Here is a term that has made it into our vocabulary a bit too much lately – “wobbly”. Suddenly everything is wobbly – our economy, stock market, jobs market. The obvious connotation is “uncertainty” but wobbly has also become a cop-out term for not knowing where something is headed. It is a sign of times we are in – or so it feels. Uncertainty in economy leads to uncertainty everywhere else.
My advice – something I try to follow rigorously at work and and personally – when you are surrounded by uncertainty, do the opposite – be decisive. This is especially true for high tech companies.
In my last blog entry (Show Me The Money, Part 1) we looked at a number of factors that play into software revenue recognition when a vendor (ISV) introduces electronic license enforcement into their product lines. Part 1 focused on the principles and mechanics behind giving customers access to the software upon order execution so that the ISV may recognize revenue. Part 1 concluded by bringing another key element into the revenue recognition equation: time. Time can affect revenue recognition in a number of ways:
Great companies consider and plan for the whole user experience – the product, its price, how its purchased, updates through its life and the service and support provided.
In the days when products were purchased up front – and the monetary relationship came to a close – all the burden was on the buyer to research, plan and hope that, after parting with their money (monetization ends), the product will have met and continued to meet or exceed their expectations. Because the customer experience often falls below this mark – and yes, sometimes with enterprise software – the dynamics of the buyer/vendor relationship are changing.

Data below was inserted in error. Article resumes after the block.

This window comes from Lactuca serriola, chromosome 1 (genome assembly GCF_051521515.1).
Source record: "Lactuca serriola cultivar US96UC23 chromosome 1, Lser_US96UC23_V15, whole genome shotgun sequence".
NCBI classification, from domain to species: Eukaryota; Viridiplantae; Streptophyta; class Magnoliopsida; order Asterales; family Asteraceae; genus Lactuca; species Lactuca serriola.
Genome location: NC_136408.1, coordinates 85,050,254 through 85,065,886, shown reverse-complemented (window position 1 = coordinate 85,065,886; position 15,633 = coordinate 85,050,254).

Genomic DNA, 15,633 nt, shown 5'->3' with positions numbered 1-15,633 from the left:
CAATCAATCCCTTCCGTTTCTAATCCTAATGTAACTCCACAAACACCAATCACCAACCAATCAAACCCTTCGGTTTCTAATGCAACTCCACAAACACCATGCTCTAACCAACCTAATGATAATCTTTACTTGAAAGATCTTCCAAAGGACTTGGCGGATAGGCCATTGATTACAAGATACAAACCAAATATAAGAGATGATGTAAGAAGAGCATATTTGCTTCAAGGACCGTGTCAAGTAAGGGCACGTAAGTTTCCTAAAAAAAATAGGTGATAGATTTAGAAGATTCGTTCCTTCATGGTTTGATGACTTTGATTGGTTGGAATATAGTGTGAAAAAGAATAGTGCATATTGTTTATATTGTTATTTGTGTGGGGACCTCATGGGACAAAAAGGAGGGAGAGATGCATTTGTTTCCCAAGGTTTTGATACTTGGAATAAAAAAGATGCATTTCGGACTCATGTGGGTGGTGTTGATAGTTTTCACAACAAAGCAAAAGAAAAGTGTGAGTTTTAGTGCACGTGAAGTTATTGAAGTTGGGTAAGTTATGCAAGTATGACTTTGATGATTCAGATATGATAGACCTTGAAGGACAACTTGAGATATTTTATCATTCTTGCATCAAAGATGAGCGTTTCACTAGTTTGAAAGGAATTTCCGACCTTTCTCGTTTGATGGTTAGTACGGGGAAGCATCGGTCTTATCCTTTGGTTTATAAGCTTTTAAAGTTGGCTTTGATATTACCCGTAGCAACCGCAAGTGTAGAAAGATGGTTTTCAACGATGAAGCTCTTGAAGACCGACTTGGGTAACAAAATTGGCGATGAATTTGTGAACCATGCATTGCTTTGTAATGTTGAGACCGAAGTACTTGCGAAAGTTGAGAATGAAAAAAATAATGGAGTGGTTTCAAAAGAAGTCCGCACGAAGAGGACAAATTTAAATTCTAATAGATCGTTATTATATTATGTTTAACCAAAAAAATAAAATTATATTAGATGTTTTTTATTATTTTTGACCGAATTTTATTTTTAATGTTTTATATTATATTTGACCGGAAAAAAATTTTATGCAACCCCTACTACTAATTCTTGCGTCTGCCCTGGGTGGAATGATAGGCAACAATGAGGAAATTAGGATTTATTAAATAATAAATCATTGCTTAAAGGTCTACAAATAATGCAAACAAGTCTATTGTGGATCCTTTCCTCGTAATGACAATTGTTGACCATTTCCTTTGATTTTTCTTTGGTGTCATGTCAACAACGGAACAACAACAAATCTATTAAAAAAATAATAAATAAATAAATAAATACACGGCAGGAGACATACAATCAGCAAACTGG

Part 1 of 3 from the series “Take on Licensing: What High-Tech Manufacturers Need to Know”
If you’re an equipment manufacturer in the high-tech sector, you are probably already deeply involved in the evolution from a pure hardware manufacturer to a software vendor. Whether you are in the business of selling software-driven equipment for the automotive industry, medical imaging and diagnostics, digital printing, sophisticated surveillance systems, coin-operated gaming and casino gambling, the change to software licensing is impacting your business.
A common argument against DRM is that it punishes paying customers without successfully preventing piracy. Legitimate users are restricted from freely using the content or software that they rightfully own, while illegitimate users can still download the very same content, and use it without restrictions – and without paying the publisher.